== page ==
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Budget cuts defund Lyceum

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Aryn Plax
Editor in Chief

Christian Shepherd
Staff Writer

Lyceum, a program that organizes concerts, recitals, art exhibitions and other events on campus, has been defunded. Its dissolution has been attributed to budgetary issues, partly deriving from a decline in student enrollment for the 2017-18 academic year.

Lawrence Potter, dean of the College of Arts and Sciences, created Lyceum in 2016 as a way of organizing music, theater, photography, art and art history departments under one program to highlight the co-curricular experience the University offers.

“When there are enrollment dips and there are no margins for revenue, then you have to think about where to make appropriate cuts,” Potter said. “So Lyceum as you know it will not exist in its full form next year.”

For the past two years, Lyceum has been the driving force behind most large scale arts events at the University, many of which had significant allocated budgets. This year, the Wells Fargo Foundation has partly sponsored Lyceum, but otherwise, no additional funding has been received.

“A particular speaker can be $10,000,” Potter said. “A performer can be anywhere from $1,500 to $5,000. An exhibition, including set-up, break down, honoraria, could be anywhere from $5,000 to $10,000.”

Provost Jonathan Reed said that while Lyceum is being defunded on an administrative level, departmental budgets have not been cut.

“The dollar amounts available (in department budget) to bring in guest speakers has not changed,” Reed said. “So, hopefully, we will still be able to get high quality, nationally renowned people coming to the University.”

Jon Leaver, chair of the art and art history department, said that cutting Lyceum has the potential to cause further decline in enrollment for arts students looking for a profound artistic experience.

“I always think if an institution leads and is proud of its artistic output in support of the arts, that it attracts a certain kind of student that is receptive to that type of thing,” Leaver said. “If (Lyceum) is not there, then yes, that could potentially happen.”

Despite the lack of funding, Leaver is also hopeful that Lyceum as a brand can be salvaged in some capacity.

“I’m involved in discussions with the provost now to somehow extend it,” Leaver said. “I have been advocating for it very fiercely.”

Leaver said that the final decision will likely be made after he has had the opportunity to present a proposal for a reduced Lyceum.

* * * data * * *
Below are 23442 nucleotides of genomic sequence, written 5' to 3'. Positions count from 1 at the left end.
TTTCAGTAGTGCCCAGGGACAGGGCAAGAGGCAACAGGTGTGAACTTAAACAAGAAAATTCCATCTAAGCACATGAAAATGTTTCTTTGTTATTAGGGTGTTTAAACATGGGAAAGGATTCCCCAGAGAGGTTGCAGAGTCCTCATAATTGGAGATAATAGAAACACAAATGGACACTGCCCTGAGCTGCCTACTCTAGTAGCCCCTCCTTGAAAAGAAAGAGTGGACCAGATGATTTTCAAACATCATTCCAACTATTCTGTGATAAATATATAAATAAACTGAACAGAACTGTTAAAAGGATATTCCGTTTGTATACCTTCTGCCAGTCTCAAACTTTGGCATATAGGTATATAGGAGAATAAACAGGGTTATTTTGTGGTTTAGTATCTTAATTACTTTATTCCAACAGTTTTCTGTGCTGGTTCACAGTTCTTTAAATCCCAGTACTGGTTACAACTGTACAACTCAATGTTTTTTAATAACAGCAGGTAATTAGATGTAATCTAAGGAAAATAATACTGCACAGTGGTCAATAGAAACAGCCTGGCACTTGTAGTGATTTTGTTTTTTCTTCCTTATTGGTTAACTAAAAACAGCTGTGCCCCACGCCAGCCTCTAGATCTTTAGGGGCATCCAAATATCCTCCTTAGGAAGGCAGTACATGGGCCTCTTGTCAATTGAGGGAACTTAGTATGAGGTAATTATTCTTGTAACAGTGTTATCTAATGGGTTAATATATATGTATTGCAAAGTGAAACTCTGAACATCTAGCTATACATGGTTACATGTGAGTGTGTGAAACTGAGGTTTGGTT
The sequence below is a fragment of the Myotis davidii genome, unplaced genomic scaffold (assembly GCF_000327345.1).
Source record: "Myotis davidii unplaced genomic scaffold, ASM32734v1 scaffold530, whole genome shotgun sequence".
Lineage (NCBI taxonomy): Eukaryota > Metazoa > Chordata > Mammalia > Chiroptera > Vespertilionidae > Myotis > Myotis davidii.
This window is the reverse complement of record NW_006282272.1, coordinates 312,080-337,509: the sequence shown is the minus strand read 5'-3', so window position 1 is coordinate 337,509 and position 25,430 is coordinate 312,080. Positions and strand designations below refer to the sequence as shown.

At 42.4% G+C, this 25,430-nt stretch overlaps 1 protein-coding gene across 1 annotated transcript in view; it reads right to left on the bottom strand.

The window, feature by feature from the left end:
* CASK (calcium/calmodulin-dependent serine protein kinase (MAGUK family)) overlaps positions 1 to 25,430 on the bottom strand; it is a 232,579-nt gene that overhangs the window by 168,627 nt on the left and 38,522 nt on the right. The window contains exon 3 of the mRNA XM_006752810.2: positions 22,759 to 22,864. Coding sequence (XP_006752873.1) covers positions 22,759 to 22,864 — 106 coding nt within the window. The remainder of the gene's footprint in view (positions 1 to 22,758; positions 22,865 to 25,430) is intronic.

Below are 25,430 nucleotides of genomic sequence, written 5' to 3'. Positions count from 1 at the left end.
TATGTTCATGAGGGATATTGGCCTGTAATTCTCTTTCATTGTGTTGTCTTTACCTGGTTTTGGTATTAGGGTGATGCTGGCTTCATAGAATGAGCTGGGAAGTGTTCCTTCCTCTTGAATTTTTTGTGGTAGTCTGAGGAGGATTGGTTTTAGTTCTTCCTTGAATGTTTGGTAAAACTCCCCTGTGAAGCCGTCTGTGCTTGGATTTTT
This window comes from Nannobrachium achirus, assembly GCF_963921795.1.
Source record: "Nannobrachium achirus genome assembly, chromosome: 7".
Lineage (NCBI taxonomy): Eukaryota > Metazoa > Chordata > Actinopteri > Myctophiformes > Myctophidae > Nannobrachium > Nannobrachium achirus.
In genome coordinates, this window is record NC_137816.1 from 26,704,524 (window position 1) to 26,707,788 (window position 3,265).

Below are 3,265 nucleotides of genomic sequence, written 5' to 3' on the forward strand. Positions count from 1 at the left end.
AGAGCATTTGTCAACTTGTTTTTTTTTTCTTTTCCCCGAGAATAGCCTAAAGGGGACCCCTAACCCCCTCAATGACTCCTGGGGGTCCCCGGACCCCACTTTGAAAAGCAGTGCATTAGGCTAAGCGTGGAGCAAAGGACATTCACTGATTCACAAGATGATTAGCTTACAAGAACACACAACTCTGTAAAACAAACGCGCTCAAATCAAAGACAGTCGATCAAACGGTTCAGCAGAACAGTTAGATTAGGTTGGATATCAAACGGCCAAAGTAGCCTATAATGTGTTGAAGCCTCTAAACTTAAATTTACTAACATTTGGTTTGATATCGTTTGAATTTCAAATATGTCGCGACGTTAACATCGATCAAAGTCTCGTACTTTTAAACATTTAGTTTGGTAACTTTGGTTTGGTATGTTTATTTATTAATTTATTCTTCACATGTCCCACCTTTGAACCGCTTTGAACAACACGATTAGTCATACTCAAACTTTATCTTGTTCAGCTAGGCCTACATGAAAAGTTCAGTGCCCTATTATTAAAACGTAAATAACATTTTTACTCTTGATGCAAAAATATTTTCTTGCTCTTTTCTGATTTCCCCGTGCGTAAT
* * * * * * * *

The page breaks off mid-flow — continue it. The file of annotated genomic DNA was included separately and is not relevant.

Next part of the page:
Leaver attributes a significant portion of Lyceum’s value to its ability to provide a unique outlet for faculty collaboration.

“One of the things that Lyceum forced us to do was collaborate and to plan ahead of time so that we were aware of what each other were doing, and that allowed us to…organize programs around broad and shared themes and ideas,” Leaver said. “I think that could go away if Lyceum goes away.”

Even if concerts, exhibitions and other events do continue, some members of Lyceum believe that the arts events can lose some of their significance.

Dion Johnson, director of art galleries and distinguished artist, compared the cohesion Lyceum provided to the organization of a farmer’s market.

“A farmer’s market is a great thing to visit because you get to engage with vendors and craft persons in a concentrated, well-organized place,” said Johnson. “On their own, it’s not that impactful.”

Leaver said that Lyceum provides more to the university than just an outlet for arts events.

“What Lyceum has evolved into…is a venue for discussions about identity and difference in culture and how culture manifests itself,” Leaver said. “That set of ideas, I think, are really kind of relevant and interesting and applicable to our students right now.”

ULV lists supporting “a diverse and inclusive environment where students recognize and benefit from the life experiences and viewpoints of other students, faculty and staff” as part of its core mission.

“In the absence of Lyceum, I fear that it is not going to be as visible on campus,” Leaver said. “I think that it is a shame, because one of the things that I think that the University of La Verne is really good at is exposing that richness in a really accessible way.”

The defunding will also cause the one administrative support position tied to Lyceum to be cut, despite the value faculty places on the position.

“From my point of view, the most important thing is administrative support,” Leaver said.

Rebecca Garcia, who was hired on as the administrative support coordinator for Lyceum on Aug. 15, 2016, believes that the defunding of Lyceum is indicative of a trend for funding through the arts department.

“Working in arts, working in music, working in theater, I can see that those departments don’t seem to get a lot of funding,” Garcia said. “You can tell the minute you walk into the theater that it could use upgrades and certainly the art department doesn’t seem to get a lot of funding in general.”

Her position has remained temporary through her employment at ULV, and is set to expire at the end of the fiscal year on June 30, 2018. As a result of Garcia’s position being cut, organization and development surrounding La Verne arts events has already started to face difficulties.

“This time, by every March, the line up is done, we have drafts of what the publicity would look like, we’re preparing to go to print, and we have none of that now,” Potter said.

Despite hosting countless events over the past two years, Leaver believes that Lyceum was never allowed to grow to its full potential.

“It was never fully funded and realized,” Leaver said. “It was always a bit temporary, which means that the dean and administration had to do a lot of the organizing.”

Aryn Plax can be reached at

Christian Shepherd can be reached at

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